Jennifer Cruise of Morgan County said one of her favorite stops was Van Smith's Hickory Hill Farm in Autauga County. The farm has a small herd of cows that are bred predominantly by artificial insemination, and it has a successful hay business.

"That farm shows that you don't have to be big to be successful," said Cruise. "We hear so much about the importance of being diversified, and it is important, but in this case, he has created a niche market that works for him and his size farm."

The tour also included stops at Autauga Farming Company, a diversified row crop and cattle operation, and a tour of hayfields in Montgomery County operated by a wastewater treatment facility.

The Red Tour began with a trip to Oakview Farms in Wetumpka where guests saw Joe and Patty Lambrecht's hydroponic lettuce operation, granary and more. The tour also stopped at Southern Homes and Gardens and Plantation Tree Co. The Orange Tour headed to Macon County where it made stops at the E.V. Smith Research Center's field crop, beef, horticulture and dairy units before touring the Hyundai Motor Manufacturing plant near Hope Hull.

Saturday's seminars were filled with farmers who sought answers in how to better manage their risks, cope with Africanized honeybees, manage wildlife and more.

Those attending a marketing/hedging workshop led by Tom Smith of Larned, Kan., were told opportunity lies within the market's volatility. "Evaluate the market factors; evaluate your marketing alternatives; and execute your marketing plan," he advised.

Fully half of those attending a seminar on farm theft and rural crime prevention indicated they had been victims. They also learned that rural property theft is among the hardest crimes to investigate and prosecute due to little evidence and no witnesses. However, they also learned about the value of video surveillance systems that can alert farmers to uninvited guests.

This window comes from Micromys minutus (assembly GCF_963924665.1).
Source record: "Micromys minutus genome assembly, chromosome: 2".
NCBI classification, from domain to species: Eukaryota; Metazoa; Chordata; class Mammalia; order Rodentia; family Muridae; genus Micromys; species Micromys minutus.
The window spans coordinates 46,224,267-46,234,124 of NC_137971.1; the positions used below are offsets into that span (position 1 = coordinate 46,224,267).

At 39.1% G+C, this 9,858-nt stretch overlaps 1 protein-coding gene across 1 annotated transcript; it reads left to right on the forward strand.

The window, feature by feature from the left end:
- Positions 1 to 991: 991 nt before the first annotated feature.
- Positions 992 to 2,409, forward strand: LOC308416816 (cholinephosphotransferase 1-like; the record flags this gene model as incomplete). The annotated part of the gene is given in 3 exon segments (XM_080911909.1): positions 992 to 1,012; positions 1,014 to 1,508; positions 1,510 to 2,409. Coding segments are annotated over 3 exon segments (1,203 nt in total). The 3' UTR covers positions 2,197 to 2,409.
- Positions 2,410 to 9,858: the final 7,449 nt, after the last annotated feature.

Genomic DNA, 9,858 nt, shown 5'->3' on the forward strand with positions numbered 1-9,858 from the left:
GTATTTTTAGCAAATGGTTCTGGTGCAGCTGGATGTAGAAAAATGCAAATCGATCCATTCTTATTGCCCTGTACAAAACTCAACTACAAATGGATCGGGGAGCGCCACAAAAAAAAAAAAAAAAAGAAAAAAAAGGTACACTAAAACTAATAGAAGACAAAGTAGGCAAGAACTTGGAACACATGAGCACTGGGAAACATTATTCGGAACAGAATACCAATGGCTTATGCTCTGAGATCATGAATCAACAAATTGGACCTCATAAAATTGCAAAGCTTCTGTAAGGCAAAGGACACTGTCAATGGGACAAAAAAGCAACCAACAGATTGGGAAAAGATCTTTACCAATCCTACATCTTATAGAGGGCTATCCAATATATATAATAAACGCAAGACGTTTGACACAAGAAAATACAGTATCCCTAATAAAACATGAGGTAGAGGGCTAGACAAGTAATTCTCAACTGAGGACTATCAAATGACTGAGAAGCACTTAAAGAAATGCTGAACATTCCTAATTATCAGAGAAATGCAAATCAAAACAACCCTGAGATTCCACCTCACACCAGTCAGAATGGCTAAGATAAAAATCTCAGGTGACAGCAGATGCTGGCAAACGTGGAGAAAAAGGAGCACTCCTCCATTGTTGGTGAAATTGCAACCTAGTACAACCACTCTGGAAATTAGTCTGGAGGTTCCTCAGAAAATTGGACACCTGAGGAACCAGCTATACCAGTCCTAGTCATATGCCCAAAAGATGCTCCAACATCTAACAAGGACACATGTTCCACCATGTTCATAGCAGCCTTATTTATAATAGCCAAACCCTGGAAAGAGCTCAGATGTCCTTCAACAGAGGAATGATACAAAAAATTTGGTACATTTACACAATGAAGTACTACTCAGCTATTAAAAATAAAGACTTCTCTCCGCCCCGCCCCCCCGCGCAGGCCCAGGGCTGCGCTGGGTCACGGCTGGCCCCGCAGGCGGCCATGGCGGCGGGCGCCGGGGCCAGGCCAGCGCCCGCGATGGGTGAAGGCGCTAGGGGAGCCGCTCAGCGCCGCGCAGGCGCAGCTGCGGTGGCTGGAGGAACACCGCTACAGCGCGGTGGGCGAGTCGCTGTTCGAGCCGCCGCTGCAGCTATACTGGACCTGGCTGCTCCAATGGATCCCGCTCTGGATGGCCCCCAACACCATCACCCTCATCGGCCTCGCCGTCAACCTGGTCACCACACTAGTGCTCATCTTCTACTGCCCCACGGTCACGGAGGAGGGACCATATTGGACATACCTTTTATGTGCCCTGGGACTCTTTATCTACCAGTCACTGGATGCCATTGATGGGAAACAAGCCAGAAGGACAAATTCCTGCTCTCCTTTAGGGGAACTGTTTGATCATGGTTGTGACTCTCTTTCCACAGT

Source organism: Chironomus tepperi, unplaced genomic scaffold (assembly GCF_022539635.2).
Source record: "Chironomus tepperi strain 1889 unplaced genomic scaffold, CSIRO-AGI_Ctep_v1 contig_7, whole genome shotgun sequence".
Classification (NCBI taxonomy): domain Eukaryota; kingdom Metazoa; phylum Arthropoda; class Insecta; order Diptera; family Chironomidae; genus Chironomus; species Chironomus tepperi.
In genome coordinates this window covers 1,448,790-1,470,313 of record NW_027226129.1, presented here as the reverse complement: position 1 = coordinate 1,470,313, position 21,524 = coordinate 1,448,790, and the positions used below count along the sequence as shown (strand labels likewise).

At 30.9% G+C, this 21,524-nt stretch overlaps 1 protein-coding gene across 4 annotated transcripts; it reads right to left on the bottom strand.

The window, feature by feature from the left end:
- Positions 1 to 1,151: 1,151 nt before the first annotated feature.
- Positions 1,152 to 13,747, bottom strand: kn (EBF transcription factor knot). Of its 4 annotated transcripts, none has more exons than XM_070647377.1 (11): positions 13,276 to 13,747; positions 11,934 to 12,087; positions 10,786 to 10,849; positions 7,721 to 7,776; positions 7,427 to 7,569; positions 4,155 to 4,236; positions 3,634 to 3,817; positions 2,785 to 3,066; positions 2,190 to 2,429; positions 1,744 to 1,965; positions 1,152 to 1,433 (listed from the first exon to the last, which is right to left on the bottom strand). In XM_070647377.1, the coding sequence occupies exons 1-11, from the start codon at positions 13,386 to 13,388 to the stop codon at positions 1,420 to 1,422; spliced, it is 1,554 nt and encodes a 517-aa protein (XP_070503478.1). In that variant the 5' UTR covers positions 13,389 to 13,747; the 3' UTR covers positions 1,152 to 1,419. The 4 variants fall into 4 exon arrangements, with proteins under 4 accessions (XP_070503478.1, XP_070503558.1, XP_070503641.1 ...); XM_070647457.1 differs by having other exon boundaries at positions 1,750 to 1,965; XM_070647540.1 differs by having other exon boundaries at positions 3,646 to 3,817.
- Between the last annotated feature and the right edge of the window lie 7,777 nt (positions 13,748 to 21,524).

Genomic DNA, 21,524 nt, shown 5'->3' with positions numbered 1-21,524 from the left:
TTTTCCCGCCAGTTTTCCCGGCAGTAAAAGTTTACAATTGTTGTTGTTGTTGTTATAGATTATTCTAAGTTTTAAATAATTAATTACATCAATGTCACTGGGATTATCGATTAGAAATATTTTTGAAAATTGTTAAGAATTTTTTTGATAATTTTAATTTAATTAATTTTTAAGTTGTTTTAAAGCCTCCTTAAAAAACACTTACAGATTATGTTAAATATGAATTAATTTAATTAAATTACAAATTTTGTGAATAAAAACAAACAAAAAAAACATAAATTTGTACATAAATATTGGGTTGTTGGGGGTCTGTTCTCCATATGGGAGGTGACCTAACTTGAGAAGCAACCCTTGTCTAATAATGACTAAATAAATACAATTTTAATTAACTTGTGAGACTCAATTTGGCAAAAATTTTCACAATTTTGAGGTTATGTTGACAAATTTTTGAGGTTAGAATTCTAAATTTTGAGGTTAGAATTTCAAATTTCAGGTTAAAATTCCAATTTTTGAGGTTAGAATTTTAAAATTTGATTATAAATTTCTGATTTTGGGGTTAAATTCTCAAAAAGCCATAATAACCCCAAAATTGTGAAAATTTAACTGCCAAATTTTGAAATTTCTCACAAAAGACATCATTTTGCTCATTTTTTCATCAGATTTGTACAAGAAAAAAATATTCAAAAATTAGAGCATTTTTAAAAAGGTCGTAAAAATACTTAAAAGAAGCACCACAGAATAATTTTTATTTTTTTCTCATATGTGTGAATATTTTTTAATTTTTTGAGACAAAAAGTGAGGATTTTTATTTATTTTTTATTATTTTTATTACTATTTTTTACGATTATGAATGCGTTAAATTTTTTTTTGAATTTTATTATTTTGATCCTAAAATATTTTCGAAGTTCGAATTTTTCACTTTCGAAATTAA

An agritourism seminar generated considerable interest as Tom Chesnutt, a tourism specialist with the Alabama Cooperative Extension System, told the attendees, "Tourism is not new. Often we think of it as funny dressed people with more money than sense, but we are beginning to see it really is economic development. Agriculture and tourism are the two largest industries in Alabama. Why not put them together?"

One such place that does it well is The Rock Ranch in Georgia, owned by Chick-fil-a owner Truett Cathy. It began with corporate picnics and trips but now offers Easter egg hunts, skydiving, a pumpkin patch, a Christmas light show, camping in covered wagons and more.

"All of you have something to offer. Don't sell yourselves short," said Steve Tate of Tate's Cotton Pickin' Pumpkin Patch in Madison County. "The commodity conference tours are proof that farmers enjoy visiting farms, and people who don't live on farms enjoy it even more ... Farms are notorious for undervaluing what they offer. We've been price takers so long we almost feel bad about charging for what we offer."

The conference's final seminar was also the most heavily attended as farmer-attorney Mitch Henry offered pointers on estate planning. "Farmers are private folk, but we don't need to be so private about financial matters to the point that it hurts future generations," he told the attendees, encouraging them to use annual gifts to transfer wealth.

Outlining current estate tax laws and what possible changes may occur, Henry advised the attendees to seek legal help from a qualified attorney. "First do something," he said, "and second, do no harm."

At Saturday night's closing banquet, former U.S. Rep. Terry Everett was honored for his service to agriculture during his eight terms representing Alabama's 2nd Congressional District.

The 2010 Commodity Producers Conference will be held in Columbus, Ga.